An earthquake has happened once -  it can happen again. Of course it can. Yet earthquakes can happen almost anywhere. So can floods and getting run over by a bus. I understand the risk-averse sticking to places they know and love. But in previous years this country has welcomed anyone looking for the drama of the mountains or the peace of the temples.

And this year? The hotels are almost empty. Restaurants pipe music hopefully into lonely streets. Shopkeepers prop themselves against doorframes but are too dispirited to hassle anyone passing. No cries of 'I give you very good price'. Mountain guides meet by the lake and sit over tea for three hours.

Nepal can, and will, rebuild after the earthquake. But the impact on tourism runs far deeper. It is fundamental to the economy - and without it families will go hungry. Hotels and restaurants will close and those working there will return to their villages in the mountains, where they can farm enough last to be self-sufficient. Young men will leave in droves to work in India or the Middle East. The economy will implode - and who knows how long it will take to rebuild.

Right now the building blocks of tourism are here. The hotels and restaurants. The mountain guides. The scenery is not going to go away. Nor are the temples (though some need rebuilding). Nor is the kindness of the Nepali. What the country needs now is visitors.

Sunday, 6 September 2015

In four days ...

I'm heading back to Nepal.

No, I've not packed. But I have done a lot of thinking.

As you know, I have friends there and have been asked to help promote Nepal's tourism industry. It has been floundering since the earthquake. Bookings are down. Too many hotels are empty; too many restaurants quiet. Mountain guides stand around and look at maps. Yet these are hardworking people, trying to rebuild a country. For that they need money - the sort of money that tourists can bring.

I've had several people ask what they can do to help. I've had a generous donation (Tika will help find a home for that) but not everyone has money to spare. I've been given goodies to squash in my suitcase to take up to villages in the mountains (Tika will help carry them).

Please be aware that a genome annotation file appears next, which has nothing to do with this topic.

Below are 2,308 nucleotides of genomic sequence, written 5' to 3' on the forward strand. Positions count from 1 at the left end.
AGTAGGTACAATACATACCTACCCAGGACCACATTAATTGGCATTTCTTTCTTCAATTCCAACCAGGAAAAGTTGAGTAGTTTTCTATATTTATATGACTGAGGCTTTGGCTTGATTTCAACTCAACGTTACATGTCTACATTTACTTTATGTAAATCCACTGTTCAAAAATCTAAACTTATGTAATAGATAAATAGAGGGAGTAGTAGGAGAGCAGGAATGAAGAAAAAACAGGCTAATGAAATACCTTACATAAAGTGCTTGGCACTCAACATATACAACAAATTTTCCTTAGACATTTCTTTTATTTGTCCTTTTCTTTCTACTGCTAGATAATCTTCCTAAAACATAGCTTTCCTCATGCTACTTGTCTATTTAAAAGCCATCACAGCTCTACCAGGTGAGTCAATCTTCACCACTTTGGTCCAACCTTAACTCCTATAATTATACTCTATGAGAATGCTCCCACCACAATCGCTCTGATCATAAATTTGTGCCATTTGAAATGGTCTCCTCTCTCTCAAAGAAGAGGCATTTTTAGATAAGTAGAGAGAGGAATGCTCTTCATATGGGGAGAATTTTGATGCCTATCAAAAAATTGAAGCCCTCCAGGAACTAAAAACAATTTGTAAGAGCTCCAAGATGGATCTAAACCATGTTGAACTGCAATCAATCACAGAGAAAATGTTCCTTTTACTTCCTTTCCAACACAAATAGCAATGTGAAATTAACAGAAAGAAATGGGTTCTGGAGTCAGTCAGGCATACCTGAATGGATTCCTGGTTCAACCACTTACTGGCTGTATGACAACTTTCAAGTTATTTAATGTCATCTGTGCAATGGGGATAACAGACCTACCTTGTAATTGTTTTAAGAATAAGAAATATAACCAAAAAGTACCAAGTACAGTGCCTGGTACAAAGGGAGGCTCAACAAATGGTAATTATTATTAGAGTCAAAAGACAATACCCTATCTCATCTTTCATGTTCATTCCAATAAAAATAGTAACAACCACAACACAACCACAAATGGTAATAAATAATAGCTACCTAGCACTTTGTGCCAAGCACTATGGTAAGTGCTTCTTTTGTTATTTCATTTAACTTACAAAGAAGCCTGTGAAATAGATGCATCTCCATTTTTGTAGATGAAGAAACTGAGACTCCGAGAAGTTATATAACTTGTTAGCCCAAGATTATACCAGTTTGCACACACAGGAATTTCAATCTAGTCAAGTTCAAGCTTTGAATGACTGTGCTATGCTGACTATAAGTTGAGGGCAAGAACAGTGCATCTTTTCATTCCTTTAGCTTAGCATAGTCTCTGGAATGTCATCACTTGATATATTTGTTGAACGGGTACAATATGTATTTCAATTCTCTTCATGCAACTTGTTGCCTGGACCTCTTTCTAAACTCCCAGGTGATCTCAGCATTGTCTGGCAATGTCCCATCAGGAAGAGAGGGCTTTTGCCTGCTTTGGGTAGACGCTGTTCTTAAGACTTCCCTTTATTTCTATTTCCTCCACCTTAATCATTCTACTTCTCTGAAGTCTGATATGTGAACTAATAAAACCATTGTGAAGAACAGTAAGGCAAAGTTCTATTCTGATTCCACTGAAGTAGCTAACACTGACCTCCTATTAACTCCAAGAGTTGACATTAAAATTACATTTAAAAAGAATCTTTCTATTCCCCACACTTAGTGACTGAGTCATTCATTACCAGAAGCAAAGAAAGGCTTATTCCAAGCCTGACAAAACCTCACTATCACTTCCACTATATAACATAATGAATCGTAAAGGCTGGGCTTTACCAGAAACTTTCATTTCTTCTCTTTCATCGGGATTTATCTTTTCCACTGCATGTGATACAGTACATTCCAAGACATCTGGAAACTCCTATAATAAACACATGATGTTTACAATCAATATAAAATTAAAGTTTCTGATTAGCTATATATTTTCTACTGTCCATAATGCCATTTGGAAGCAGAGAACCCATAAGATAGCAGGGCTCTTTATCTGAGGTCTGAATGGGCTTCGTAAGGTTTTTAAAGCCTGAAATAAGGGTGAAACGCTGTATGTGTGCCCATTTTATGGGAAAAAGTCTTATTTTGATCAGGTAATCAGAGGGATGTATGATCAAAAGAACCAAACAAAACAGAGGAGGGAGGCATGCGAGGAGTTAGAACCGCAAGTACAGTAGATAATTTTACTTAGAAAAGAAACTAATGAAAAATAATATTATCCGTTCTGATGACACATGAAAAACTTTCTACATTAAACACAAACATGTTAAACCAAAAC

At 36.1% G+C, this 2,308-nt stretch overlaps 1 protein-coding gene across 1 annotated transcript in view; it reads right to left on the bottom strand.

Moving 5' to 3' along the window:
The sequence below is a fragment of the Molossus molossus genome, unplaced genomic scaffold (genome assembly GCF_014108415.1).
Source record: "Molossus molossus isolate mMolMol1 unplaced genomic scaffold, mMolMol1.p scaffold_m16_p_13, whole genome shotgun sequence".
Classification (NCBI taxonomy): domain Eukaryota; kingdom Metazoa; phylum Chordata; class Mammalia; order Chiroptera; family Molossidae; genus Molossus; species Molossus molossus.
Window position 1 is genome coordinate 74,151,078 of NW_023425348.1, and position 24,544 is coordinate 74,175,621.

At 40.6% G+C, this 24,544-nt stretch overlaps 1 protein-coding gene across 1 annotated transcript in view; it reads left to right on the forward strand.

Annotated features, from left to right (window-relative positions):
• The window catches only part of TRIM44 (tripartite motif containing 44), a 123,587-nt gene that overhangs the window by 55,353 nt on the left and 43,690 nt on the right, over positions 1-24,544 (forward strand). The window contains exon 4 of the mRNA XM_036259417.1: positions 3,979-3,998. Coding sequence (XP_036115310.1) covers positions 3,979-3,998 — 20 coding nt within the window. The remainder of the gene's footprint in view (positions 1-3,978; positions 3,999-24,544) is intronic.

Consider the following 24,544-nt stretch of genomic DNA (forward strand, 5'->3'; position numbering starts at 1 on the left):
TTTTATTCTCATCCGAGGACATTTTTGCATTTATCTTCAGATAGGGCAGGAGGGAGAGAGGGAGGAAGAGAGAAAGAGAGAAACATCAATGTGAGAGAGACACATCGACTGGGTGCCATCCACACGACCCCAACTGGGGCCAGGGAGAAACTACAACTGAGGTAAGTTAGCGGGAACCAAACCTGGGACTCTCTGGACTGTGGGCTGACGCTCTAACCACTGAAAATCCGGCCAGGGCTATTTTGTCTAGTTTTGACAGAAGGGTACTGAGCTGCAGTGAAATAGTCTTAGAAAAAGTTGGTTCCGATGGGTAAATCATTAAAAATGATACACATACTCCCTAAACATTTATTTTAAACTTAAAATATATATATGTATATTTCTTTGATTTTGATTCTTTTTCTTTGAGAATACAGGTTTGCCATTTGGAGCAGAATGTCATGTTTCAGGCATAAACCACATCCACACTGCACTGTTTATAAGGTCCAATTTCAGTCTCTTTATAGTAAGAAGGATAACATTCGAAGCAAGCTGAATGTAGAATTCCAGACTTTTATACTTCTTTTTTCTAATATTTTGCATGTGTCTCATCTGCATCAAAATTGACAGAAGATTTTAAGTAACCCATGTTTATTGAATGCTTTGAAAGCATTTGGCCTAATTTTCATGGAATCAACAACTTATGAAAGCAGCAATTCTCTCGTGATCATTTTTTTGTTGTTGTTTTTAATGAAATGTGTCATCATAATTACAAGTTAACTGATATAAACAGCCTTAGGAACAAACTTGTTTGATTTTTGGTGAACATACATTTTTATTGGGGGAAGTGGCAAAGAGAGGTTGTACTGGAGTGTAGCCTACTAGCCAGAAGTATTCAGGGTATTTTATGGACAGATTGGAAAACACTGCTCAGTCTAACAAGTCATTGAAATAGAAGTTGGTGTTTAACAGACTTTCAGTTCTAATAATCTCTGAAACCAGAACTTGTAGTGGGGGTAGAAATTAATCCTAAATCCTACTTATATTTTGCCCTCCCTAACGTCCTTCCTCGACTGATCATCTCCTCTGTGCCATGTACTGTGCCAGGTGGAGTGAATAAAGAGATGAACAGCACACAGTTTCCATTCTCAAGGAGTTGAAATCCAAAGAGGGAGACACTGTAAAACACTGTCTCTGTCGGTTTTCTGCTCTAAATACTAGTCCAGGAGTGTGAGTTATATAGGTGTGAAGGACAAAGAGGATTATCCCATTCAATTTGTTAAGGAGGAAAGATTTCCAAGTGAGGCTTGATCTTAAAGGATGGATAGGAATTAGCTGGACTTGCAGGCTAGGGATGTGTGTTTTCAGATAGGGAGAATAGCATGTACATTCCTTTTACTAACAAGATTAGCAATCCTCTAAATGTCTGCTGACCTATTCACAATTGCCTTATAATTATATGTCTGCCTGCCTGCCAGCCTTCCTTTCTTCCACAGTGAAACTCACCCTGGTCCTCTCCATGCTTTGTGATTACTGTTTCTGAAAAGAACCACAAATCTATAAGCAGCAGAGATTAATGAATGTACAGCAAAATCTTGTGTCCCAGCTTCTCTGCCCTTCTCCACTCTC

But the thing I really need help with is the promoting-tourism bit. I've no training in marketing. Efforts to sell my own books are a bit hit and miss. But this time the marketing matters - and I haven't the faintest idea how to do it.

At the moment, I don't even know exactly where I'll be going (Tika will ...). All I know is that I shall write about what I find - and that the writing will be slanted towards encouraging other people to visit. No doubt I'll spend time with friends, but that will not be the story. No doubt I'll sit by the lake in Pokhara and ponder, but that will not be the story. I hope I climb to the tiny coffee plantation, on the path towards Begnas Lake, to drink some of the best coffee in the world - that will only be part of the story if the lack of tourists is affecting the family.

And so please, my loyal blog-followers, can you help with the promoting-thing. If you think I'm missing something, or should emphasise something else, tell me. Ask questions (I'll have internet connections, at least some of the time). Bang on about it on Twitter and Facebook. If people get irritated that's fine - as long as they get the message.

Nepal is open for business. And it's still beautiful.

Sunday, 30 August 2015

Wot - no blog post today??

I'm sorry ... well, actually I'm not sorry. For I've spent the weekend at a wedding. And sharing in the joy of two young people is far more important than anything I might write here.

Just in case you are wondering - some of you might remember Sam and Andy? And looking very different from how they did then! On top of that, they have now raised £21,500 for the hospice, which makes them very special indeed. It was a privilege to share their day.

Sunday, 23 August 2015

A post for those who don't know why I witter on about Nepal